Willmar orthotics fabrication business is unique for small city
WILLMAR -- In 2004, Lori Henrikson of Benson developed Charcot's foot, a complication of diabetes that leads to weakening of the bones and fractures in the foot. In most cases, the problem affects only one foot.
Henrikson needed a brace to prevent further dislocation of the bones in her left foot. She might have had to drive to St. Cloud or the Twin Cities to obtain an orthotic device, but got what she needed closer to home at Hagen Orthotics & Prosthetics Inc. in Willmar.
Henrikson's foot and ankle brace was custom-made by Warren Hagen and technician John Garding at Hagen's office and laboratory, a small downtown Willmar business that specializes in fitting and fabricating upper limb, lower limb and spinal orthotic devices.
Most cities the size of Willmar don't have a shop that offers these kinds of services.
"I would say it is uncommon for a population of 20,000, just because of the smaller population,'' says Hagen. "You have to work so much harder for that degree of population. It's a little easier to have a facility like this in a much greater populated area.''
Henrikson says driving farther than Willmar to obtain a brace would have taken time away from babysitting her granddaughter. Henrikson quit her nursing home job of 14 years in Benson because of her problem.
"The doctor said it was too much time on my feet,'' she said.
But Henrikson says the brace enables her to walk around the house and stay mobile. She's on her fourth brace from Hagen.
"I put it on in the morning and it's on until I go to bed at night,'' she says. "Better to be this way than in a wheelchair.''
Hagen says Henrikson can't walk without the brace.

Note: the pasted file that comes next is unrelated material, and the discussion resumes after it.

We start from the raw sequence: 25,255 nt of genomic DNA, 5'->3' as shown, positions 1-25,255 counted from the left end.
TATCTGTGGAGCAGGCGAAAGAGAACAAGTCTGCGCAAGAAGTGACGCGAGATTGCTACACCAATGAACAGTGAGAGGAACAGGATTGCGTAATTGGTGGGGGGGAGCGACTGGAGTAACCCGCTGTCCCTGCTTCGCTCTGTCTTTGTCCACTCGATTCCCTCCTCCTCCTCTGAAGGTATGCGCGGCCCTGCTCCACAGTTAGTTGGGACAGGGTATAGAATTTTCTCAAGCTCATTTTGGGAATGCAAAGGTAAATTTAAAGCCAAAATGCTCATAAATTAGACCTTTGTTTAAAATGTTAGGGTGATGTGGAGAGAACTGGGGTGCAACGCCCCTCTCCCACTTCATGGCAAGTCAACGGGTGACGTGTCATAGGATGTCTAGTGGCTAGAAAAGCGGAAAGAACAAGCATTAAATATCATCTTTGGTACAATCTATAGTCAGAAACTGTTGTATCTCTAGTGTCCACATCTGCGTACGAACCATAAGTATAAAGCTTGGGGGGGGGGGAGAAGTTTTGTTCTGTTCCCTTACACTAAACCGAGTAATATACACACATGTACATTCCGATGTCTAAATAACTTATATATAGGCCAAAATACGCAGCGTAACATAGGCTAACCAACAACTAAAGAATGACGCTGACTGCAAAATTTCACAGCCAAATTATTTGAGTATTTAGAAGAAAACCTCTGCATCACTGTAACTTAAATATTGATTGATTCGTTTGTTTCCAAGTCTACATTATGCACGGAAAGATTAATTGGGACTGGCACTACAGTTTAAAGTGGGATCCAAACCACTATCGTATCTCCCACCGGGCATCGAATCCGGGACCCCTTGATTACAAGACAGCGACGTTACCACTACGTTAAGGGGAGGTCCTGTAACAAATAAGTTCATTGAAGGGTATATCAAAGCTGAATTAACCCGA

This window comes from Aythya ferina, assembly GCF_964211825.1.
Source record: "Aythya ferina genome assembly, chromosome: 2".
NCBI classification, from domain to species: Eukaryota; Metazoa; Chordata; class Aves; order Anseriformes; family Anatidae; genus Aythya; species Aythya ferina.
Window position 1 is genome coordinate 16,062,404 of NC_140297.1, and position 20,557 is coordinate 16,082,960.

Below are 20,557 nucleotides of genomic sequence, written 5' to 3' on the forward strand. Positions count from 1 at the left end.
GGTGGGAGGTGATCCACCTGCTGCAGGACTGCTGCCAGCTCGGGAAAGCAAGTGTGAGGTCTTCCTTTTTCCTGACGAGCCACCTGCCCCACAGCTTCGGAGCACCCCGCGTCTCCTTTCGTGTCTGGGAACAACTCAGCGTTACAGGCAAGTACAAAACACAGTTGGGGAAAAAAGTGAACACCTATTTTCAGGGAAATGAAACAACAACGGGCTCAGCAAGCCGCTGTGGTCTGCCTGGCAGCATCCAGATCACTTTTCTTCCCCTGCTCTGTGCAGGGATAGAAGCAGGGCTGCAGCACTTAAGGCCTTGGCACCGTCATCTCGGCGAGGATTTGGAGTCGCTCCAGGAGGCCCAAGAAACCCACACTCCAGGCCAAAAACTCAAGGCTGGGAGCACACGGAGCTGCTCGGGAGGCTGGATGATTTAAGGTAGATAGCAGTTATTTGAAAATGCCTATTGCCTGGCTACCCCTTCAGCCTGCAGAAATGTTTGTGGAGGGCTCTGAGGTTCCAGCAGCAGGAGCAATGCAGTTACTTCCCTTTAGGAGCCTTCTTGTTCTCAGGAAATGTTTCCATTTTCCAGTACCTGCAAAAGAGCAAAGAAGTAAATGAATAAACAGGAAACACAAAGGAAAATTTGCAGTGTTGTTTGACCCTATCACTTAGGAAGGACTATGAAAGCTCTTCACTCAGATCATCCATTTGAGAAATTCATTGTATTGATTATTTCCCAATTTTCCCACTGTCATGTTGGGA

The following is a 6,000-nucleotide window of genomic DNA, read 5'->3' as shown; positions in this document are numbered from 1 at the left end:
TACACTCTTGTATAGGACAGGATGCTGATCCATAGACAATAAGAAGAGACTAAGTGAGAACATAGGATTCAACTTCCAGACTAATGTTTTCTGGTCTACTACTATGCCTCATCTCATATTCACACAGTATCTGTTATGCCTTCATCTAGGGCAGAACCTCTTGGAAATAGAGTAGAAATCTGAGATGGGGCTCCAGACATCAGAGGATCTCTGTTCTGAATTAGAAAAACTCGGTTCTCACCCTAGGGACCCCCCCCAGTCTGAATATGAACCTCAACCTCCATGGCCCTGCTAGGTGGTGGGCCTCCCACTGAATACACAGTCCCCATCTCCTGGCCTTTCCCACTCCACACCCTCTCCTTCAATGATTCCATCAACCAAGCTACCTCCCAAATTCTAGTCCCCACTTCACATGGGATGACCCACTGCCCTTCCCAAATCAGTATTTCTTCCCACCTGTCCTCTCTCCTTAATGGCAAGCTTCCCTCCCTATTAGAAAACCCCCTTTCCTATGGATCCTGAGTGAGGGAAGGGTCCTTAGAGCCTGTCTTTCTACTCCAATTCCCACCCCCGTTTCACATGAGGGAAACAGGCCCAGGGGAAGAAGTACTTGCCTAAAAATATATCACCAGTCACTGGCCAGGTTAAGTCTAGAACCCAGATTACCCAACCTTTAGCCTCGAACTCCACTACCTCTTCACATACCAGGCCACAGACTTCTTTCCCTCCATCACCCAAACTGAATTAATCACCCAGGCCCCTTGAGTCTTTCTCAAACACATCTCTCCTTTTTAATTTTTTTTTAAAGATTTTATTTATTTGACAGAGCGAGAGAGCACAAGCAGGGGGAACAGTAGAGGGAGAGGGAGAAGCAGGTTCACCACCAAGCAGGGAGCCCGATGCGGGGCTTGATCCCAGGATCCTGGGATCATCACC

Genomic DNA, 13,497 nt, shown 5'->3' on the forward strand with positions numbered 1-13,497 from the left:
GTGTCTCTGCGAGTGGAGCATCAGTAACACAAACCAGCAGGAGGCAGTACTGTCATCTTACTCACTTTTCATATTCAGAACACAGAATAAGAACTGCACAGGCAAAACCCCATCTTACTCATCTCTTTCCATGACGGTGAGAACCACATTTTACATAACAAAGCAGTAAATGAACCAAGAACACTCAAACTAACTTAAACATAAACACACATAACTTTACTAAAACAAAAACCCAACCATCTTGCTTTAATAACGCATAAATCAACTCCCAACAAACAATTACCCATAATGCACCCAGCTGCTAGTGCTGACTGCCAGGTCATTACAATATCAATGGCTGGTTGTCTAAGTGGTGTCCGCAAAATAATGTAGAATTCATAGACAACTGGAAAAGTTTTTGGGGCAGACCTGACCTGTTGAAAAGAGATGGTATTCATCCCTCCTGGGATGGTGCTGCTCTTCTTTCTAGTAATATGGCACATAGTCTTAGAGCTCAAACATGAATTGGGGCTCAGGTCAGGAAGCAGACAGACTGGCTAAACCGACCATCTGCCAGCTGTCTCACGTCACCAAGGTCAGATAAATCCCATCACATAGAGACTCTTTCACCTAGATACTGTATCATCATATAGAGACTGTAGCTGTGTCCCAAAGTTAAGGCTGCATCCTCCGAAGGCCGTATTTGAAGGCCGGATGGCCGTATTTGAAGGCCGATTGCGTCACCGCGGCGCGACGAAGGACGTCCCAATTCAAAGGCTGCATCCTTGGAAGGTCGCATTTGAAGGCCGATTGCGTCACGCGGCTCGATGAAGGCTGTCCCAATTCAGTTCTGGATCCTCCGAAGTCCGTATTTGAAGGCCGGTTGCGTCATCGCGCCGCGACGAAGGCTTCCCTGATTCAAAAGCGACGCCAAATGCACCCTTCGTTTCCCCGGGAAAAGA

"That's the hardest thing for a lot of people to realize if they take even a couple of steps, that could dislocate that and then we end up with the wounds and the internal wounds,'' he said. "It's not always what we see on the outside, but what gets stretched and torn on the inside when it's that fragile and that slowly comes out to the outside and those wounds are so deep.''
Orthotic devices are used to support, correct or replace musculoskeletal functions lost through physical impairment. These braces are prescribed for patients with temporary or permanent disabilities.
Hagen says prosthetic providers are usually not associated with a hospital, but operate as private individuals like himself.
"If you're trying to make stuff on your own and the amount of room it takes, it's hard to fit that into a hospital for the most part,'' Hagen explains. "It just takes quite a bit of room. And because of all the chemicals you're using, that does kind of pull you into manufacturing.''
Patients are referred by physicians or podiatrists. Foot and ankle problems comprise the largest share of Hagen's business.
"It general it's a lot of word-of-mouth, and that's probably the other biggest percentage of our business is individuals like Lori that (say) if you have a problem, go see Hagen. And the doctors in this area work very well with us. They know what we provide and for prescriptions. It's a good teamwork for the area,'' he said.
The fabrication process begins by replicating the limb with a plaster cast. Padding is applied to the cast where needed, and carbon and plastic materials are heated and molded to conform to the shape of the cast. The components are removed from the cast and reassembled. The final step is pulling and sewing the leather over the top.
"Everything is 100 percent molded,'' he says.
Hagen keeps six months to a year's worth of material on hand for making devices. That way he can make anything and everything without ordering parts.
And he carries over 500 pairs of shoes at all times. He sees a tremendous number of diabetics who have foot problems. Many of them are doing well but need properly fitting shoes, and Hagen can make modifications to meet his patients' needs.
"Without the full laboratory, we wouldn't be able to provide the service at any level that we do, being able to make everything -- about 90 percent -- in-house,'' he said.